Aquatic Ecology

, Volume 42, Issue 4, pp 693–699

Predator-induced plasticity in guppy (Poecilia reticulata) life history traits

Original Paper

DOI: 10.1007/s10452-007-9138-7

Cite this article as:
Gosline, A.K. & Rodd, F.H. Aquat Ecol (2008) 42: 693. doi:10.1007/s10452-007-9138-7

Abstract

A number of invertebrates show predator-induced plasticity in life-history and morphological traits that are considered adaptive. Evidence is accumulating that vertebrates may also adjust their life-history traits in response to predators; however, some of the patterns of plasticity, which appear to be an adaptive response specifically to the risk of size-selective predation, may instead result from reduced foraging in response to predator presence. Here, we describe a study of predator-induced plasticity in guppies (Poecilia reticulata). We have predicted that the plastic response to cues from a small, gape-limited, natural predator of guppies, the killlifish (Rivulus hartii), would be the opposite of that caused by reduced food intake. We have found that male guppies increased their size at maturity, both length and mass, in response to the non-lethal presence of this predator. This pattern of plasticity is the opposite of that observed in response to reduced food intake, where male guppies reduce size at maturity. The increase in size at maturity that we observed would likely reduce predation on adult male guppies by this native predator because it is gape-limited and can only eat juvenile and small adult guppies. This size advantage would be important especially because male guppies grow very little after maturity. Therefore, the pattern of plasticity that we observed is likely adaptive. In contrast, female guppies showed no significant response in size at first parturition to the experimental manipulation; however, we did find evidence suggesting that females may produce more, smaller offspring in response to cues from this predator.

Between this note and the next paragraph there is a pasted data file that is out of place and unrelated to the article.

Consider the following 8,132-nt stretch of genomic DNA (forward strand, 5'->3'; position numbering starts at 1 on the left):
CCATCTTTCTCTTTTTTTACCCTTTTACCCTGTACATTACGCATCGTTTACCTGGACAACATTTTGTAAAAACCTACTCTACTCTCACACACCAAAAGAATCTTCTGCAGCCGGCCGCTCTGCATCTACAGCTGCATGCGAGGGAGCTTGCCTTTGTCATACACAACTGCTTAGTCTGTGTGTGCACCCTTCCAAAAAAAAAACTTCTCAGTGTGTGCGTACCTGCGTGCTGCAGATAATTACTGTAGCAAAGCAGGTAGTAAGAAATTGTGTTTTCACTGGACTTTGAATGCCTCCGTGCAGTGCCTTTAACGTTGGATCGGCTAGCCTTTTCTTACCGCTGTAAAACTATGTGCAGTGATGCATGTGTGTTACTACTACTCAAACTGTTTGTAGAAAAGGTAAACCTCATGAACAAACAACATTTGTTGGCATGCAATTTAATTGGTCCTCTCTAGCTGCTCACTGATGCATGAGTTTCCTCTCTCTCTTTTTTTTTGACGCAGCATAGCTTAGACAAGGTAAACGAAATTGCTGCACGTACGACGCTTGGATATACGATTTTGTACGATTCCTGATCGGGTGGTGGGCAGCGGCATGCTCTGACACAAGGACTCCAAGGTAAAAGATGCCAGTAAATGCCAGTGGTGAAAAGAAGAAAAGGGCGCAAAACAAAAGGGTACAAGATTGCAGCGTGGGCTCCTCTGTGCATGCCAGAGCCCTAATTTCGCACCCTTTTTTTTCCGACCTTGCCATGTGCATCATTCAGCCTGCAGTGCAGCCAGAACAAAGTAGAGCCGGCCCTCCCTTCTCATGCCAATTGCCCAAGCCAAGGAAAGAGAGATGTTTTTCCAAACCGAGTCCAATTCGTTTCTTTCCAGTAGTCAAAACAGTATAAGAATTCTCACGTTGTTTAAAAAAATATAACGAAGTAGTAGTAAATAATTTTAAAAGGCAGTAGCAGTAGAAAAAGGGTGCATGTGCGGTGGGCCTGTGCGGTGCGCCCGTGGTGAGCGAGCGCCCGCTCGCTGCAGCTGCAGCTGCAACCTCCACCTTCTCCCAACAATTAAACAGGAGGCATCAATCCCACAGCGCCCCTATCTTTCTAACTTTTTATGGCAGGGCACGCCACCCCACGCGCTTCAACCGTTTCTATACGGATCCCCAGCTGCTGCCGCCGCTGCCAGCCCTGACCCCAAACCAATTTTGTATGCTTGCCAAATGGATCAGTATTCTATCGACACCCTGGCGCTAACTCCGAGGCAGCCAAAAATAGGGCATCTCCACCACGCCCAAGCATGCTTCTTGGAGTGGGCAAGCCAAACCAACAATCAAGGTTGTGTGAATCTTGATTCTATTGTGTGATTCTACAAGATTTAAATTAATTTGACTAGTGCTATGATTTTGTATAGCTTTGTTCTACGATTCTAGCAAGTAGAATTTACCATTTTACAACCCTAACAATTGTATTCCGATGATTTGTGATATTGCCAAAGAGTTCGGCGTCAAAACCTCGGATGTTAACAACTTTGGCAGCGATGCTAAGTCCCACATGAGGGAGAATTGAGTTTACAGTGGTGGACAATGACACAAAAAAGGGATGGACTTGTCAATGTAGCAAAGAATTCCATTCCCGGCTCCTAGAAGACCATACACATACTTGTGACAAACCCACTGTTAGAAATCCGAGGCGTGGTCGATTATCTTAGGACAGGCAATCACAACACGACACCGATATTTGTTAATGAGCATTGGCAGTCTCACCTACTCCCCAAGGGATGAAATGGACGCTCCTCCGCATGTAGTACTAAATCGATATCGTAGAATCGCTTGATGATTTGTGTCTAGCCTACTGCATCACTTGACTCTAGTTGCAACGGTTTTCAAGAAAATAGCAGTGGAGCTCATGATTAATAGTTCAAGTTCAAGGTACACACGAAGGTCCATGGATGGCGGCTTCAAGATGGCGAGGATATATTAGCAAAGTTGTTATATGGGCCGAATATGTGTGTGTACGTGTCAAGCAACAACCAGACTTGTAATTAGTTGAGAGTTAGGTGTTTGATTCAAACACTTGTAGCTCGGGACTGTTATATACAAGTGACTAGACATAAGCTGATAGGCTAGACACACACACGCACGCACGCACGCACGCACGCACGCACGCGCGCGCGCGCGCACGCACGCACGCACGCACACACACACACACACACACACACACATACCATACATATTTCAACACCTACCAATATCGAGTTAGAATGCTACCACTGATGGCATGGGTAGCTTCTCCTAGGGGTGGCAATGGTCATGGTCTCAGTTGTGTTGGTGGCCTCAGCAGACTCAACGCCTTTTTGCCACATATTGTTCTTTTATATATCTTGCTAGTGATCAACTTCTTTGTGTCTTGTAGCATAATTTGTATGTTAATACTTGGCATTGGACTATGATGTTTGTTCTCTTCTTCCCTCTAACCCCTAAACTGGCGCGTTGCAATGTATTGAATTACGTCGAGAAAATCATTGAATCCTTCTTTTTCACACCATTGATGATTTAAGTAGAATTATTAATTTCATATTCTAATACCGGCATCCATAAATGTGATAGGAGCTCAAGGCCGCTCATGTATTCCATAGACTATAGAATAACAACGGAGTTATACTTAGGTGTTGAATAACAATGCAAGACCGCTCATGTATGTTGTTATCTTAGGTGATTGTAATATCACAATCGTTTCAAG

Keywords

Size at maturityAge at maturityOffspring sizeOffspring numberNon-lethal effect

Copyright information

© Springer Science+Business Media B.V. 2007

Authors and Affiliations

  1. 1.Department of Ecology and Evolutionary BiologyUniversity of TorontoTorontoCanada